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I have an array of "Range" objects with properties "Offset" and "Length", as shown below. Assume that it'll be sorted by "Offset" ascending.

Range array contains:

Offset        Length     Index
-------       -------    -------
100           10         0
110           2          1 
112           5          2
117           3          3
300           5          4
305           5          5 
400           5          6
405           10         7
415           2          8
417           4          9
421           7          10
428           1          11 
429           6          12  
500           4          13
504           9          14

The contiguous subsequences in this case would be:

Sequence #1 indices: 0, 1, 2, 3
Sequence #2 indices: 4, 5
Sequence #3 indices: 6, 7, 8, 9, 10, 11, 12  <-- (longest!!)
Sequence #4 indices: 13, 14

Assume that there will only be one longest sequence. Iterating through the items, i thought to create a new array for each contiguous sequence and return the biggest array, but that seem sub-optimal. Is there a better way to do this? I'm implementing in C# 2.0. The function should either return an array containing the elements of the longest subsequence, or the starting and ending indices of the longest subsequence in the original array.

Thanks everyone for taking a stab at this.

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2 Answers 2

up vote 3 down vote accepted

This problem is not related to contiguous subsequence problem etc. but is a simple problem which can be solved in O(n) time. It seems to me that the "strings" represented by the array are not overlapping, so there is a very simple algorithm: put left index finger on the first row, and then run the right index finger downwards as long as you are within a contiguous sequence. When the sequence ends, store the length and the starting location. Then repeat this. Whenever you find a longer sequence than the previous record, you update the starting location.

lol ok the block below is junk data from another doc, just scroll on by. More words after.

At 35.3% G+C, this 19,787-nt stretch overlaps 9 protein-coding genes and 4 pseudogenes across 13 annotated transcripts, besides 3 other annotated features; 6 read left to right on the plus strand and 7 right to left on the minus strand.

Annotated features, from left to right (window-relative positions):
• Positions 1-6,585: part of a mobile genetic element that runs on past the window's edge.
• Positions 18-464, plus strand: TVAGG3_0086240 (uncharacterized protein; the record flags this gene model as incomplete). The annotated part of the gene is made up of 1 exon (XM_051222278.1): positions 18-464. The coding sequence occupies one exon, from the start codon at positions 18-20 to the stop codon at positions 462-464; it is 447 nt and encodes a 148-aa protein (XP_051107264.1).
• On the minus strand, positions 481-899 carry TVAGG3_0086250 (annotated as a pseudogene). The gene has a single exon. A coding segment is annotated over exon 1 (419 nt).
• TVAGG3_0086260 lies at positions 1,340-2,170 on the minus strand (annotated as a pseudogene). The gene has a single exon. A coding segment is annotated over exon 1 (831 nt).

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You're right - the extra constraint that the sequence is not only increasing but contiguously increasing makes it much simpler. Deleted my answer. –  Tyler McHenry Mar 17 '09 at 20:35
    
Thank you Antii! You are right: they are strings, and they don't overlap. One question: what if i don't have any fingers? :) haha –  Matt Crouch Mar 17 '09 at 21:23

A simple linear algorithm (Python, I'm sure the code can be improved):

# Your array
arr = [
  (100, 10), (110, 2), (112, 5), (117, 3), (300, 5), (305, 5), (400, 5), 
  (405, 10), (415, 2), (417, 4), (421, 7), (428, 1), (429, 6), (500, 4),
  (504, 9)
]

# Where does each element end?
ends = map(sum, arr)

s, e = 0, 0 # start and end of longest contiguous subseq
cur = 0     # length of current contiguous subseq
for j, i in enumerate(range(1, len(arr))):
    # See if current element is contiguous with the previous one
    if (arr[i][0] == ends[j]):
        cur += 1
    elif cur > 0:
        # If not, we may have found the end of a (currently) longest subseq
        if cur > (e - s):
            e = j
            s = e - cur

        cur = 0  # reset subseq length

# The longest contiguous subseq may be at the end of the array
if cur > (e - s):
    e = j + 1
    s = e - cur

# print the start and end index of the longest contiguous subseq
print(s, e)
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Thanks Stephan. Although i don't know Python, i appreciate the attempt and voted up your answer. –  Matt Crouch Mar 17 '09 at 22:30

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